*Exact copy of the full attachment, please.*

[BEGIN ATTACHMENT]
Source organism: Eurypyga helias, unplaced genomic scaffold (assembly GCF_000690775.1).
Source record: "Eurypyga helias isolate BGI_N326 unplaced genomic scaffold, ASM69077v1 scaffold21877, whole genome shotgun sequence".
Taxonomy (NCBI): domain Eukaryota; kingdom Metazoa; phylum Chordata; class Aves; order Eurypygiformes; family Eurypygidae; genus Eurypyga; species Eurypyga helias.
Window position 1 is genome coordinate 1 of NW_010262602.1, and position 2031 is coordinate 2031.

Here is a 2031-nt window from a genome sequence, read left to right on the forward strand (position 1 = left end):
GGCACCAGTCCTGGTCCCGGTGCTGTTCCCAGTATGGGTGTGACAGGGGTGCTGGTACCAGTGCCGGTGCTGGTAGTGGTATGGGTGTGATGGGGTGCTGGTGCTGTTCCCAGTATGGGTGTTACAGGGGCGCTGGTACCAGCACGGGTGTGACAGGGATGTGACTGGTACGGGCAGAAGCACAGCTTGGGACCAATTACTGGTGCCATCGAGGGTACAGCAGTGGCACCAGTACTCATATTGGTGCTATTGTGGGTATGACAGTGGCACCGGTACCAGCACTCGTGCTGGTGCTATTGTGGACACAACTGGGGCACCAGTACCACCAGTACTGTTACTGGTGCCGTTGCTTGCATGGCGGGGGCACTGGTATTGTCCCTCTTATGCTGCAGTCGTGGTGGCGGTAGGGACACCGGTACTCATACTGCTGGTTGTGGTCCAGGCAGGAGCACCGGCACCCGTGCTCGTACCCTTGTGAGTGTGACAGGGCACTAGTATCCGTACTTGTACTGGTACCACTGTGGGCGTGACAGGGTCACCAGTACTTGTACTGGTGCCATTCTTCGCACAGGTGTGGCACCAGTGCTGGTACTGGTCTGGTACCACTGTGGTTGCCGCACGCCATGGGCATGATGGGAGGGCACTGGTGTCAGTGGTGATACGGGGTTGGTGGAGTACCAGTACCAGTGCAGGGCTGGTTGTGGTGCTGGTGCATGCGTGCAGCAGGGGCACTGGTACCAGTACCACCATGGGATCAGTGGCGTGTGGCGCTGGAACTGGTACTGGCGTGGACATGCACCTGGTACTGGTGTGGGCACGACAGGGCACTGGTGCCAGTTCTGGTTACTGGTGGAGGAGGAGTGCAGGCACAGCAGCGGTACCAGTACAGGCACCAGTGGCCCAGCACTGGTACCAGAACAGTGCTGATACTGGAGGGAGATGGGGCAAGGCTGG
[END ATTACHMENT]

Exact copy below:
Source organism: Eurypyga helias, unplaced genomic scaffold (assembly GCF_000690775.1).
Source record: "Eurypyga helias isolate BGI_N326 unplaced genomic scaffold, ASM69077v1 scaffold21877, whole genome shotgun sequence".
Taxonomy (NCBI): domain Eukaryota; kingdom Metazoa; phylum Chordata; class Aves; order Eurypygiformes; family Eurypygidae; genus Eurypyga; species Eurypyga helias.
Window position 1 is genome coordinate 1 of NW_010262602.1, and position 2031 is coordinate 2031.

Here is a 2031-nt window from a genome sequence, read left to right on the forward strand (position 1 = left end):
GGCACCAGTCCTGGTCCCGGTGCTGTTCCCAGTATGGGTGTGACAGGGGTGCTGGTACCAGTGCCGGTGCTGGTAGTGGTATGGGTGTGATGGGGTGCTGGTGCTGTTCCCAGTATGGGTGTTACAGGGGCGCTGGTACCAGCACGGGTGTGACAGGGATGTGACTGGTACGGGCAGAAGCACAGCTTGGGACCAATTACTGGTGCCATCGAGGGTACAGCAGTGGCACCAGTACTCATATTGGTGCTATTGTGGGTATGACAGTGGCACCGGTACCAGCACTCGTGCTGGTGCTATTGTGGACACAACTGGGGCACCAGTACCACCAGTACTGTTACTGGTGCCGTTGCTTGCATGGCGGGGGCACTGGTATTGTCCCTCTTATGCTGCAGTCGTGGTGGCGGTAGGGACACCGGTACTCATACTGCTGGTTGTGGTCCAGGCAGGAGCACCGGCACCCGTGCTCGTACCCTTGTGAGTGTGACAGGGCACTAGTATCCGTACTTGTACTGGTACCACTGTGGGCGTGACAGGGTCACCAGTACTTGTACTGGTGCCATTCTTCGCACAGGTGTGGCACCAGTGCTGGTACTGGTCTGGTACCACTGTGGTTGCCGCACGCCATGGGCATGATGGGAGGGCACTGGTGTCAGTGGTGATACGGGGTTGGTGGAGTACCAGTACCAGTGCAGGGCTGGTTGTGGTGCTGGTGCATGCGTGCAGCAGGGGCACTGGTACCAGTACCACCATGGGATCAGTGGCGTGTGGCGCTGGAACTGGTACTGGCGTGGACATGCACCTGGTACTGGTGTGGGCACGACAGGGCACTGGTGCCAGTTCTGGTTACTGGTGGAGGAGGAGTGCAGGCACAGCAGCGGTACCAGTACAGGCACCAGTGGCCCAGCACTGGTACCAGAACAGTGCTGATACTGGAGGGAGATGGGGCAAGGCTGG